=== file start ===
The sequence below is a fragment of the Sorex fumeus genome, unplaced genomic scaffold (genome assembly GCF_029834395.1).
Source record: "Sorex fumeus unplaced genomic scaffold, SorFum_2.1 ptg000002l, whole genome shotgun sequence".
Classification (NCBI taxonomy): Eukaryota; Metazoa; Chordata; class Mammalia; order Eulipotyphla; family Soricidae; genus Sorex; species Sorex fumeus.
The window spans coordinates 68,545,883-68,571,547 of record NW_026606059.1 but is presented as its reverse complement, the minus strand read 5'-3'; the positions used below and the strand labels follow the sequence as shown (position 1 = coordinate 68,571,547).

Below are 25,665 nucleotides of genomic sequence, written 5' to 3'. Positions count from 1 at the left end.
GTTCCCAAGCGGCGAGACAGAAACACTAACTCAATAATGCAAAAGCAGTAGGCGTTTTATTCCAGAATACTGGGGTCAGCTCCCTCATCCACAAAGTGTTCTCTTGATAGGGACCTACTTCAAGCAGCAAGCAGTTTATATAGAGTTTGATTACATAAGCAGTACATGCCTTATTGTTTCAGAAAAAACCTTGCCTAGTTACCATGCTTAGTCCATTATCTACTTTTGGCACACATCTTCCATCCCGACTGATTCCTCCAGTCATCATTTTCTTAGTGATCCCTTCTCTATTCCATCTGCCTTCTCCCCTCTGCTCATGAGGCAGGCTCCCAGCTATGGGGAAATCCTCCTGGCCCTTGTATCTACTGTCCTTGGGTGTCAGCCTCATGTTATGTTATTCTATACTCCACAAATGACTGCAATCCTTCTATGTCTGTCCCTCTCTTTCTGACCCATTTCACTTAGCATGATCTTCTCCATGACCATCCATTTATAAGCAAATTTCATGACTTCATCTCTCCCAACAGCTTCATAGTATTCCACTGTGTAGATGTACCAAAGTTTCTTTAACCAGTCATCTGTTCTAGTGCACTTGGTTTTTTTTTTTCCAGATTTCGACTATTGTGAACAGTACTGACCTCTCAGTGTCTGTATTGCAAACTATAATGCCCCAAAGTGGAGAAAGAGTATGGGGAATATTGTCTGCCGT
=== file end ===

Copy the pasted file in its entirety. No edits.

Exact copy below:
The sequence below is a fragment of the Sorex fumeus genome, unplaced genomic scaffold (genome assembly GCF_029834395.1).
Source record: "Sorex fumeus unplaced genomic scaffold, SorFum_2.1 ptg000002l, whole genome shotgun sequence".
Classification (NCBI taxonomy): Eukaryota; Metazoa; Chordata; class Mammalia; order Eulipotyphla; family Soricidae; genus Sorex; species Sorex fumeus.
The window spans coordinates 68,545,883-68,571,547 of record NW_026606059.1 but is presented as its reverse complement, the minus strand read 5'-3'; the positions used below and the strand labels follow the sequence as shown (position 1 = coordinate 68,571,547).

Below are 25,665 nucleotides of genomic sequence, written 5' to 3'. Positions count from 1 at the left end.
GTTCCCAAGCGGCGAGACAGAAACACTAACTCAATAATGCAAAAGCAGTAGGCGTTTTATTCCAGAATACTGGGGTCAGCTCCCTCATCCACAAAGTGTTCTCTTGATAGGGACCTACTTCAAGCAGCAAGCAGTTTATATAGAGTTTGATTACATAAGCAGTACATGCCTTATTGTTTCAGAAAAAACCTTGCCTAGTTACCATGCTTAGTCCATTATCTACTTTTGGCACACATCTTCCATCCCGACTGATTCCTCCAGTCATCATTTTCTTAGTGATCCCTTCTCTATTCCATCTGCCTTCTCCCCTCTGCTCATGAGGCAGGCTCCCAGCTATGGGGAAATCCTCCTGGCCCTTGTATCTACTGTCCTTGGGTGTCAGCCTCATGTTATGTTATTCTATACTCCACAAATGACTGCAATCCTTCTATGTCTGTCCCTCTCTTTCTGACCCATTTCACTTAGCATGATCTTCTCCATGACCATCCATTTATAAGCAAATTTCATGACTTCATCTCTCCCAACAGCTTCATAGTATTCCACTGTGTAGATGTACCAAAGTTTCTTTAACCAGTCATCTGTTCTAGTGCACTTGGTTTTTTTTTTTCCAGATTTCGACTATTGTGAACAGTACTGACCTCTCAGTGTCTGTATTGCAAACTATAATGCCCCAAAGTGGAGAAAGAGTATGGGGAATATTGTCTGCCGT